Attorneys. I need to do a blog about them. I can imagine your horror stories, although I have not witnessed them. Some attorneys here seem to be a shady bunch, almost gangsters with hats pulled over their eyes and a bulge in their suit vest pocket which can be either a gun or a big pack of bribe money, received or set to palm off onto a pliable judge. It seems a shame to work so hard in law school and getting prepped for the Bar exam and then just taking queasy street, sliding into the network of favors owed and paid, rather than laws.

  5. edgar8lores says:

    1. Obviously Gaisanos are not paisanos.

    2. The systems-man in me laughs – and weeps – at the misuse of resources (man-power, machine-power and time usage) in carrying out a simple rectal – sorry, retail – transaction. Has time-and-motion been considered? Has a cost-benefit study been conducted over the usage of manpower vs. computer-power, electronics and store layout?

    2.1 Of course, labor is cheap in the Philippines, but I think a simple study would eliminate the need for the sales agent and the packaging clerk.

    2.2 And wouldn’t electronic helpers be cheaper than maintaining extraneous personnel in the long run? Electronics are now a big help. CCTV cameras can monitor and record different sections of the store – not only the customers but also the workers. The design of the store layout with separate entry/exit points would eliminate the need for an ‘exit’ door guard if the buying customers were immediately debouched out of the store area, and an ‘entry’ guard could monitor incoming customers. Electronic door sentinels, that raise an alarm when an electronically tagged product is carried out of the store, can be positioned along both entry/exit points.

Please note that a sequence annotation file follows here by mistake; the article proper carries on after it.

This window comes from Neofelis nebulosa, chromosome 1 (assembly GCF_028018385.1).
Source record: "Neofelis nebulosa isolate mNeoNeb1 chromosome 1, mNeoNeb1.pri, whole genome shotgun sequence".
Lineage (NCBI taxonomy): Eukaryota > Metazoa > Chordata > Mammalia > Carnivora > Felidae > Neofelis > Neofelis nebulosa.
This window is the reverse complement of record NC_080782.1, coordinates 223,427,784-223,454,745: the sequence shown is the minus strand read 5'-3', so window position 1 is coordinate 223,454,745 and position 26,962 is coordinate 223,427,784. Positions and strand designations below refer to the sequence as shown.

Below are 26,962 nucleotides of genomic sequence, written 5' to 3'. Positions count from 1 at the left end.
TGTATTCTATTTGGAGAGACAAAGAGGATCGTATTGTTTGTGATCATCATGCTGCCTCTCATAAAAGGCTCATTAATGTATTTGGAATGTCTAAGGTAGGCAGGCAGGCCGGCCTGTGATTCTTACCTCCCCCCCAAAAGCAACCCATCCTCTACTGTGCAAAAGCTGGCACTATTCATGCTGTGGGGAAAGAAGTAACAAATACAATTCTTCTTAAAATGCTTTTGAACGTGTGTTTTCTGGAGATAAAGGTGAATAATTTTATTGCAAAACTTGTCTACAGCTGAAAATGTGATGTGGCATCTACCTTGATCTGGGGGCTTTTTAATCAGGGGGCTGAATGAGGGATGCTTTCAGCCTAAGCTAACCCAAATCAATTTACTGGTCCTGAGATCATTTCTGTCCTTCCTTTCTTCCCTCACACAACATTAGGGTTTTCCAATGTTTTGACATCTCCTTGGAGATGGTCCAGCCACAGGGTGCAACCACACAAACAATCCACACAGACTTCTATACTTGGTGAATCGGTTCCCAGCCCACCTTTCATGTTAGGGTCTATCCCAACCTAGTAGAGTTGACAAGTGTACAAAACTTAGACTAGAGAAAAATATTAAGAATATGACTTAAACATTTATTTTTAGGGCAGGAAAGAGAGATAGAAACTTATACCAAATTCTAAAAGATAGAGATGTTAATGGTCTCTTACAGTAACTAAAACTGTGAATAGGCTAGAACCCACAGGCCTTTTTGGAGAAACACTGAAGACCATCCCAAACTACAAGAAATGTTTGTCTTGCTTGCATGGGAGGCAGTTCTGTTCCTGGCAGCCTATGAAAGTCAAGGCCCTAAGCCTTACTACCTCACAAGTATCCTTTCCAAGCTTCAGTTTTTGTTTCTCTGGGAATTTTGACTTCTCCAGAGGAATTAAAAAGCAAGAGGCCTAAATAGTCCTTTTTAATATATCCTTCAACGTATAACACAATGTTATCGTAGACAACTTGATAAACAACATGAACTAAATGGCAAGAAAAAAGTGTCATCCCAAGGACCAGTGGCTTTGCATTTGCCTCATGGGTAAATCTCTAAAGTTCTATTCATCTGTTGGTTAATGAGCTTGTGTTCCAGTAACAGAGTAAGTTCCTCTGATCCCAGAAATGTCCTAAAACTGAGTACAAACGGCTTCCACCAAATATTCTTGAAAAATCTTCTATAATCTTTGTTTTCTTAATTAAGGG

2.3 And is labor so cheap that it cannot afford a smile? I don’t think I would mind inefficiency that much if it were lathered with expressions of gratitude even if they were pro forma –- and a certain amount of grovelling.

    3. I did not know about the product verification step and the lack of a return and refund/replace policy. As far as I know here in Oz, product verification is not carried out for electronics or white goods and product return policies are quite liberal. It has been discovered that customers reward such trust with greater patronage. There is a certain point where the rate of returns can boost sales before draining revenue.

    4. As to attitude adjustment, it would seem it’s an easy thing but… we have discussed the master-slave mentality of the Filipino before. Simple impersonal transactions become power entanglements. I think people who provide service are afraid to be seen as inferiors hence the non-smiling, non-caring attitude. There is the subtext of “I am not your slave.” Naturally, people who expect service see themselves as superiors. The subtext is, “The customer is always right.”